Saturday, March 07, 2009

Tokyo Feb 09.

This was meant as a draft but I guess I'll just put everything here till I get some time to organize and write a bit more about it. These are some of the events (using the term that my pictures were organized automatically by my iMac's iPhoto program.) that I went to on my trip to Tokyo last month.

Jizo statues. Originally, Jizo was venerated as the guardian saint of aborted, still born or miscarried babies. These statues are sometimes accompanied by little piles of stones, or wearing bibs or baby clothings left by grieving parents.

Tokyo Tower, 333m tall and icon of modern Tokyo. Elevator crush to get visitors to the mid-250m level. 3 elevators only moving thousands up and down everyday. Sigh.

Thursday, March 05, 2009

Akihabara - All things weird and wonderful

Akihabara Electric Town, Japan

Akihabara, nowadays shortened to Akiba, is the gravitational center of all things you imagine the modern unconventional japan that is. Especially if you think electronics, gadgets, anime, cosplay, maid cafes, internet and all things that are weird and typically Japanese in nature.

Remember the time when Sony introduced the Walkman? Walk Man? The mind boggled at the 'japaneseness' of this word. Today we understand instantly but back when it was launched, you wondered whether to laugh or cry at the mangling of such terms.

And this is what Akiba is all about. Here in this city within Tokyo, the Akihabara Electric Town is the epitome of Japanese quirkiness.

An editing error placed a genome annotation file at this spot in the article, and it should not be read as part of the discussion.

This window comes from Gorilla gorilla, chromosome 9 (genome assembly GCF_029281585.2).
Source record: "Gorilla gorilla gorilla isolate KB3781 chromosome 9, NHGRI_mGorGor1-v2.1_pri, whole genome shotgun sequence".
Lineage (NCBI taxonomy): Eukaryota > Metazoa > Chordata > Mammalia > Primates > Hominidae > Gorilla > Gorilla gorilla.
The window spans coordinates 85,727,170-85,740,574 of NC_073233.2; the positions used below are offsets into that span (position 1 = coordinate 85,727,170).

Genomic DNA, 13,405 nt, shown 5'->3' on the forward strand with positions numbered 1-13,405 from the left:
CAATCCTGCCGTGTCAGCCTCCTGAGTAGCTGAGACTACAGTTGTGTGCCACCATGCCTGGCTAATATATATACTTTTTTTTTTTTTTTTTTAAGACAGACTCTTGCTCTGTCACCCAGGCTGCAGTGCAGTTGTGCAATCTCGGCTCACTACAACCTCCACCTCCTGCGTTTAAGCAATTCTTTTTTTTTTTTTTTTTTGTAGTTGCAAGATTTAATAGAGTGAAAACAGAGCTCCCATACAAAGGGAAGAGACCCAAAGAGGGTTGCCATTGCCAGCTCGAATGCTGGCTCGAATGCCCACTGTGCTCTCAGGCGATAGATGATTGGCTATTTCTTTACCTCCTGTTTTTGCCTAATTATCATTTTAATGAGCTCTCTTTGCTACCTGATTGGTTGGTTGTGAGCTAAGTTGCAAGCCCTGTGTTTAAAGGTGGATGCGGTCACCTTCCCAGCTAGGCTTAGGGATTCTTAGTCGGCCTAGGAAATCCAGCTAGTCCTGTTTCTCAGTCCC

The main focus in this place is consumer electronics. You find the latest gadgets here long before it is introduced to the rest of the world.
I remembered back in 2002 when we were still selling normal 29" and 34" large CRT TVs (I work for an electronic retail store) and had just begun selling 14" & 21" LCD TVs, our jaws dropped when we saw whopping 42" LCD TVs being sold here! Hitachi it was, I can still recall.

Today, Akiba has evolved from purely electronics to the internet and video gaming arenas and more especially into the center of the anime revolution. Anime is the Japanese form of cartoons and animation. And this place continues to evolve, with maid cafes being the current craze.

Here in Akiba are found all the unusual things that you would normally only fantasize about out. Almost everything you want can be found in about 400 to 500 stores surrounding the Akihabara train station. Building after building, each 7, 8 or 10 floors tall, all catering to a certain aspect of the electronic trade.